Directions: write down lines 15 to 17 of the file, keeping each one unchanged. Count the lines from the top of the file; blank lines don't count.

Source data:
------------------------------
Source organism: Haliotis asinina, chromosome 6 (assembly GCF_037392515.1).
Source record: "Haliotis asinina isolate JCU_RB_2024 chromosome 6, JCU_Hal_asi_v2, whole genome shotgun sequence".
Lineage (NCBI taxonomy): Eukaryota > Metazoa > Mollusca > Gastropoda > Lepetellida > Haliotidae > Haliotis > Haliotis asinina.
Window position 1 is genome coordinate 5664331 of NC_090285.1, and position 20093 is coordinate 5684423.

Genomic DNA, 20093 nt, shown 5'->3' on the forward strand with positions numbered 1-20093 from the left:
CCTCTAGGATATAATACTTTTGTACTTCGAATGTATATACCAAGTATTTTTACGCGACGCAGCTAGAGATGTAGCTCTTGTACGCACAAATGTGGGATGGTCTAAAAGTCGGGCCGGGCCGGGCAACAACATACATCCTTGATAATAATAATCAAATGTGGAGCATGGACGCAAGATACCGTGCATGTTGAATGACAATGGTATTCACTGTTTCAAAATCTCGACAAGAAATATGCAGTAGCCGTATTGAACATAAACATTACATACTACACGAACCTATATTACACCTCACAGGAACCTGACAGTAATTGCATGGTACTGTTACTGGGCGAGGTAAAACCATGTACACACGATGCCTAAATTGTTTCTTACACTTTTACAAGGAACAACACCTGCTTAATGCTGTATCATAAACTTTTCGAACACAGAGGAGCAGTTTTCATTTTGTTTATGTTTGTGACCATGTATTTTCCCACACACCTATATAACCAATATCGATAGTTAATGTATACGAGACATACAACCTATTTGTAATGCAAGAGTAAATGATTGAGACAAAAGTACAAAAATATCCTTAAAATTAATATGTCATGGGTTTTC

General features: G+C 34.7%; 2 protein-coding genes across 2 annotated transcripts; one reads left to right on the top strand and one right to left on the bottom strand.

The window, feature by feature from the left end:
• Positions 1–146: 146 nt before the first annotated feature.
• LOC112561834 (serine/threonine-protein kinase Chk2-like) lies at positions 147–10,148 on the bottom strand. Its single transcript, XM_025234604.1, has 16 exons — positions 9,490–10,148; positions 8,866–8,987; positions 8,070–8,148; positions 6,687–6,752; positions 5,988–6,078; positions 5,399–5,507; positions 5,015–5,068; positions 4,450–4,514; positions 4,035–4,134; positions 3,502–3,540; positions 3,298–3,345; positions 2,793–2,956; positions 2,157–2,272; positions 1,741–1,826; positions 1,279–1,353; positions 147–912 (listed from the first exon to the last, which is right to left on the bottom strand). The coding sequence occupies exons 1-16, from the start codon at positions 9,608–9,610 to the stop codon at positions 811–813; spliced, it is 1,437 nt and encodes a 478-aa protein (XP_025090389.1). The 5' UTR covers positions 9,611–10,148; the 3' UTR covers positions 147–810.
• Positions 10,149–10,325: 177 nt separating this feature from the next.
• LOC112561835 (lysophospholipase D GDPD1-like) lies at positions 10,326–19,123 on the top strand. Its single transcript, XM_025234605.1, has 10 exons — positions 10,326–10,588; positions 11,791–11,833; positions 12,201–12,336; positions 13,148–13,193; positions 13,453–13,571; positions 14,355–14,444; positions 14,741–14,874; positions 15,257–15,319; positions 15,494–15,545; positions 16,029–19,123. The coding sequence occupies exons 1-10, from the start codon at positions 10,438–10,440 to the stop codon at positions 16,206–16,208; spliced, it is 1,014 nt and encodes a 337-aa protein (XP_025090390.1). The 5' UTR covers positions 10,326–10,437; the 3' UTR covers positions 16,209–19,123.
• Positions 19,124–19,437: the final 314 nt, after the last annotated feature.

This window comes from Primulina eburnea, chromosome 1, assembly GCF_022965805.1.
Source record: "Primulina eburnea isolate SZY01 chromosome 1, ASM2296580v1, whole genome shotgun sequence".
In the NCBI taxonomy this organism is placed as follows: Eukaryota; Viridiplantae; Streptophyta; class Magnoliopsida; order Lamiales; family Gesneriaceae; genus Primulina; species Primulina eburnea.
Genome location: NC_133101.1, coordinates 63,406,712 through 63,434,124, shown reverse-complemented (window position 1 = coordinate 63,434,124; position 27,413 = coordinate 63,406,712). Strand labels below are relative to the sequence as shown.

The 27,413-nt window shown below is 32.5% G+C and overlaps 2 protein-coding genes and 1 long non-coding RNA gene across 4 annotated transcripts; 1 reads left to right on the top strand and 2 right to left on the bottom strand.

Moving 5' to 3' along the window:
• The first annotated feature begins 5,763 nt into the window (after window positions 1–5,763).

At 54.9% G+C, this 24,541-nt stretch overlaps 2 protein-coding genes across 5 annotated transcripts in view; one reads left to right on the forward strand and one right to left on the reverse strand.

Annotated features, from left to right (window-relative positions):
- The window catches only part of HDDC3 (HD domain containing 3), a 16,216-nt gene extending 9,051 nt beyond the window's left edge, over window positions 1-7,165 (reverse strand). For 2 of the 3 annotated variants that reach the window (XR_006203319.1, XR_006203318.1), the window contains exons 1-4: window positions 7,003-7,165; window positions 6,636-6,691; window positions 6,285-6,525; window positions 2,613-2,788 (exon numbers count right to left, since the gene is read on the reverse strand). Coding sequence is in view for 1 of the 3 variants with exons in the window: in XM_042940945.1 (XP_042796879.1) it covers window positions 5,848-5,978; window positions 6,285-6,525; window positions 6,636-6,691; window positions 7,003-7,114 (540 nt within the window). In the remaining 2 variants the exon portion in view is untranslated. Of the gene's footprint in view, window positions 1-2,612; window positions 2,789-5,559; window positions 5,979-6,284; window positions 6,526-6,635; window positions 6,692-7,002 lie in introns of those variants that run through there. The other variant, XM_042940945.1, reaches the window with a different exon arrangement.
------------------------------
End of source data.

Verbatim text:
Source record: "Primulina eburnea isolate SZY01 chromosome 1, ASM2296580v1, whole genome shotgun sequence".
In the NCBI taxonomy this organism is placed as follows: Eukaryota; Viridiplantae; Streptophyta; class Magnoliopsida; order Lamiales; family Gesneriaceae; genus Primulina; species Primulina eburnea.
Genome location: NC_133101.1, coordinates 63,406,712 through 63,434,124, shown reverse-complemented (window position 1 = coordinate 63,434,124; position 27,413 = coordinate 63,406,712). Strand labels below are relative to the sequence as shown.